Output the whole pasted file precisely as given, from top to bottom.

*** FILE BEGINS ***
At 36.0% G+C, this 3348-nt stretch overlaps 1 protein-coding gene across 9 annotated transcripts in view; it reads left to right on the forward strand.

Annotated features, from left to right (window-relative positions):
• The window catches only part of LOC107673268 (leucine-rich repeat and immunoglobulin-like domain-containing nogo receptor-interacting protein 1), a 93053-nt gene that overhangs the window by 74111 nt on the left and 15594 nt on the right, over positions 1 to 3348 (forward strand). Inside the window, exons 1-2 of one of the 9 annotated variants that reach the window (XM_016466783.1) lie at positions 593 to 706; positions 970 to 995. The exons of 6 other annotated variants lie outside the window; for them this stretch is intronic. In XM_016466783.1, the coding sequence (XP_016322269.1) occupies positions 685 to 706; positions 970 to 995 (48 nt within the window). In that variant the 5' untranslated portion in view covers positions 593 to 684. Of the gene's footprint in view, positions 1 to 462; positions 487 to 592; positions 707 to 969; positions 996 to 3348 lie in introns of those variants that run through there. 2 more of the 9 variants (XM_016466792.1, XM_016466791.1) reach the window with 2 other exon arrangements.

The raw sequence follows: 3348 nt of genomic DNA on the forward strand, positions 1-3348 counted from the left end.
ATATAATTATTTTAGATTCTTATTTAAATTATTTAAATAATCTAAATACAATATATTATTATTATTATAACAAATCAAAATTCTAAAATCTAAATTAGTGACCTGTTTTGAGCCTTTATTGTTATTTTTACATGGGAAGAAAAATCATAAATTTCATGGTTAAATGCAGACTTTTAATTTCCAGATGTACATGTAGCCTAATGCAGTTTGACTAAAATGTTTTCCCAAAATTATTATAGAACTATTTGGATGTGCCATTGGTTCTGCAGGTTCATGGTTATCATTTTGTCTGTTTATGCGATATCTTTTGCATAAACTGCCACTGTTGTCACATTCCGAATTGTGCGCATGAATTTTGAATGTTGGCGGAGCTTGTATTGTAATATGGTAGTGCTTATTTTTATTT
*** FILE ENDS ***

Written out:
At 36.0% G+C, this 3348-nt stretch overlaps 1 protein-coding gene across 9 annotated transcripts in view; it reads left to right on the forward strand.

Annotated features, from left to right (window-relative positions):
• The window catches only part of LOC107673268 (leucine-rich repeat and immunoglobulin-like domain-containing nogo receptor-interacting protein 1), a 93053-nt gene that overhangs the window by 74111 nt on the left and 15594 nt on the right, over positions 1 to 3348 (forward strand). Inside the window, exons 1-2 of one of the 9 annotated variants that reach the window (XM_016466783.1) lie at positions 593 to 706; positions 970 to 995. The exons of 6 other annotated variants lie outside the window; for them this stretch is intronic. In XM_016466783.1, the coding sequence (XP_016322269.1) occupies positions 685 to 706; positions 970 to 995 (48 nt within the window). In that variant the 5' untranslated portion in view covers positions 593 to 684. Of the gene's footprint in view, positions 1 to 462; positions 487 to 592; positions 707 to 969; positions 996 to 3348 lie in introns of those variants that run through there. 2 more of the 9 variants (XM_016466792.1, XM_016466791.1) reach the window with 2 other exon arrangements.

The raw sequence follows: 3348 nt of genomic DNA on the forward strand, positions 1-3348 counted from the left end.
ATATAATTATTTTAGATTCTTATTTAAATTATTTAAATAATCTAAATACAATATATTATTATTATTATAACAAATCAAAATTCTAAAATCTAAATTAGTGACCTGTTTTGAGCCTTTATTGTTATTTTTACATGGGAAGAAAAATCATAAATTTCATGGTTAAATGCAGACTTTTAATTTCCAGATGTACATGTAGCCTAATGCAGTTTGACTAAAATGTTTTCCCAAAATTATTATAGAACTATTTGGATGTGCCATTGGTTCTGCAGGTTCATGGTTATCATTTTGTCTGTTTATGCGATATCTTTTGCATAAACTGCCACTGTTGTCACATTCCGAATTGTGCGCATGAATTTTGAATGTTGGCGGAGCTTGTATTGTAATATGGTAGTGCTTATTTTTATTT